Do you hate math?

If you do, I’m convinced you’re going to love it by the time you’re done reading this post.

Why? Because of the magic of compound interest.

Albert Einstein once reportedly called compound interest “mankind’s greatest invention.” While Snopes might dispute whether Einstein was truly the source of this claim, there is no arguing that compound interest is an incredible mathematical beauty.

The idea behind compound interest if fairly simple, and it goes like this: Let’s say you invest $1000 in the stock market, and the stock market gives you a return of 10% annually. After one year, you will have $1100. You’ve made $100. Now, if you leave that $1100 in the stock market, you don’t just earn 10% interest on the original $1000, but also on the $100 you earned over the last year. You’re earning 10% on the entire $1100. After your second year, you will have $1210 ($1100 + 110). After year three, you’ll have $1331.

At first, this doesn’t sound like much. And it isn’t. But if you leave this snowball rolling, the numbers start getting exciting. After 10 years, your money will have turned into $2593,74. After 30 years, that little $1000 becomes $17,449.40.

You know what else is crazy about these numbers? 10% isn’t too far off what you might expect to make on average each year by investing in mutual funds (more on those in my next post). More conservative financial advisors might argue that you should only plan on 8%, but anywhere between 8% and 10% isn’t unreasonable, historically.

At my age of 22, if I assume I retire at the typical retirement age of 65, *every dollar now could be worth over $60 in retirement. *

Ever since looking at these numbers a couple of years ago, I have started to think of money in terms of its potential value. Sometimes, if I’m thinking of buying a Frappucino from Starbucks, I’ll stop and think, “Would I rather spend $5 on this Frappucino or have $150-$300 in retirement? A $50 meal at a restaurant could be worth $1300-$3000. Spending $3000 more on a car than necessary could cost $80,000 to $180,000 in potential dollars.

Of course, I don’t always think in this way or I would never be able to enjoy my purchases. I love taking my wife out on dinner dates, going to movies occasionally, and otherwise enjoying life. Nobody wants to go through their entire life as a complete miser for the sake of retiring with money. However, I have found this method of potential-cost analysis to be helpful in talking myself out of spending money on things that won’t really contribute value to my life.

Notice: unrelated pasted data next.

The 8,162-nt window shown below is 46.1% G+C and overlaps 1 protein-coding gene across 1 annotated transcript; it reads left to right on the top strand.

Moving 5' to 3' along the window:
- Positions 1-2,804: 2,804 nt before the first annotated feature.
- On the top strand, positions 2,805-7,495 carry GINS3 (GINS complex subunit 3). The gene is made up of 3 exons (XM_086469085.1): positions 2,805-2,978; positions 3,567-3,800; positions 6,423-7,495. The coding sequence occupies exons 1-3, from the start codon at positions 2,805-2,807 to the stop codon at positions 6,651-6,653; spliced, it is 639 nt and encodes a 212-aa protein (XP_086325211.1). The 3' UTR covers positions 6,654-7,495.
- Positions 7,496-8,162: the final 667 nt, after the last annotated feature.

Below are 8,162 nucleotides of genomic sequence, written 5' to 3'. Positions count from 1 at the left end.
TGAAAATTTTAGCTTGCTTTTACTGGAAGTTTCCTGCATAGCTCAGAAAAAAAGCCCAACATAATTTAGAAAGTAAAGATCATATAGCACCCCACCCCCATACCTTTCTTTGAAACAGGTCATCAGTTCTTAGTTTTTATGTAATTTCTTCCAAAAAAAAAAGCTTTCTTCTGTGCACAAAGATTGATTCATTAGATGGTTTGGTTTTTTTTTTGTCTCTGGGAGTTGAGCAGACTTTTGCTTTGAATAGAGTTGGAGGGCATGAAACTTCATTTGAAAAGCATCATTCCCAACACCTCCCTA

Dave Ramsey uses a particularly compelling example of two young guys, Ben and Arthur. Ben, at age 19, starts investing a couple thousand dollars per year until he’s 26 years old, and then stops. After 26, he never contributes another dollar. Arthur decides at 27-year-old that he should probably start putting some money away. He starts investing the same $2000 per year, but does so until he’s 65. In the end, even though Ben only saved for 7 years and Arthur saved for 38 years, Ben still came out ahead with almost $2.3 million compared to Arthur’s $1.5 million. The message is clear: start now!

When I graduated and started my new job at the beginning of this year, I started putting 15% of my income into retirement. It’s thoroughly satisfying to watch the numbers climb and to realize that all of those dollars are going to grow exponentially over time. One day, at least a couple of decades from now, we’re going to hit a crossover point where the interest generated from these investments creates more money every year than we do by working for an income. That’s where compound interest really starts getting exciting!

*Have I succeeded in making math your friend for once in your life? If so, let me know in the comments below. *

*Do you currently invest money for retirement? If not, feel free to share your thoughts about what’s holding you back!*